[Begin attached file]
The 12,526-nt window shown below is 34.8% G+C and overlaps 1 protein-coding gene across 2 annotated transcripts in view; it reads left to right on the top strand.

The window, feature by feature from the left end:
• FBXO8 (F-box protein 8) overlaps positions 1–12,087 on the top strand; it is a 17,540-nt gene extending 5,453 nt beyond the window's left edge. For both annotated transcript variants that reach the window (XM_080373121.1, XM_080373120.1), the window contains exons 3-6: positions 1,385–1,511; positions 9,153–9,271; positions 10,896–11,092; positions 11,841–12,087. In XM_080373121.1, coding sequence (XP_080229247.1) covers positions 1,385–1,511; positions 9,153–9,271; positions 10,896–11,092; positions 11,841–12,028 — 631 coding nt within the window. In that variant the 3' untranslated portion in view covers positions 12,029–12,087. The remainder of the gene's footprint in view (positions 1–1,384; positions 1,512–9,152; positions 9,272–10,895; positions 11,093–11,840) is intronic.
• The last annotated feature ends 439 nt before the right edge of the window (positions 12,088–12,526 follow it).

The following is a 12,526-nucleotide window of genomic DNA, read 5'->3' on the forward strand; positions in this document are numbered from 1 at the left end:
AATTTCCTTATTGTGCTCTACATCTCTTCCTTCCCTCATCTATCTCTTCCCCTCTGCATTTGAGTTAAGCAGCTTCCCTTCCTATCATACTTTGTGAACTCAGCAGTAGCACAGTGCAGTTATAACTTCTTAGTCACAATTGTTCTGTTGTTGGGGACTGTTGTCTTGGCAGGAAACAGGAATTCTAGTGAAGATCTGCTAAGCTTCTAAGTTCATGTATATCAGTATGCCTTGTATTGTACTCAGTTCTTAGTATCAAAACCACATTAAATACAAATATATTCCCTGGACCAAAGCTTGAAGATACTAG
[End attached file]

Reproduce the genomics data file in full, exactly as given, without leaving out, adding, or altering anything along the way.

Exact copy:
The 12,526-nt window shown below is 34.8% G+C and overlaps 1 protein-coding gene across 2 annotated transcripts in view; it reads left to right on the top strand.

The window, feature by feature from the left end:
• FBXO8 (F-box protein 8) overlaps positions 1–12,087 on the top strand; it is a 17,540-nt gene extending 5,453 nt beyond the window's left edge. For both annotated transcript variants that reach the window (XM_080373121.1, XM_080373120.1), the window contains exons 3-6: positions 1,385–1,511; positions 9,153–9,271; positions 10,896–11,092; positions 11,841–12,087. In XM_080373121.1, coding sequence (XP_080229247.1) covers positions 1,385–1,511; positions 9,153–9,271; positions 10,896–11,092; positions 11,841–12,028 — 631 coding nt within the window. In that variant the 3' untranslated portion in view covers positions 12,029–12,087. The remainder of the gene's footprint in view (positions 1–1,384; positions 1,512–9,152; positions 9,272–10,895; positions 11,093–11,840) is intronic.
• The last annotated feature ends 439 nt before the right edge of the window (positions 12,088–12,526 follow it).

The following is a 12,526-nucleotide window of genomic DNA, read 5'->3' on the forward strand; positions in this document are numbered from 1 at the left end:
AATTTCCTTATTGTGCTCTACATCTCTTCCTTCCCTCATCTATCTCTTCCCCTCTGCATTTGAGTTAAGCAGCTTCCCTTCCTATCATACTTTGTGAACTCAGCAGTAGCACAGTGCAGTTATAACTTCTTAGTCACAATTGTTCTGTTGTTGGGGACTGTTGTCTTGGCAGGAAACAGGAATTCTAGTGAAGATCTGCTAAGCTTCTAAGTTCATGTATATCAGTATGCCTTGTATTGTACTCAGTTCTTAGTATCAAAACCACATTAAATACAAATATATTCCCTGGACCAAAGCTTGAAGATACTAG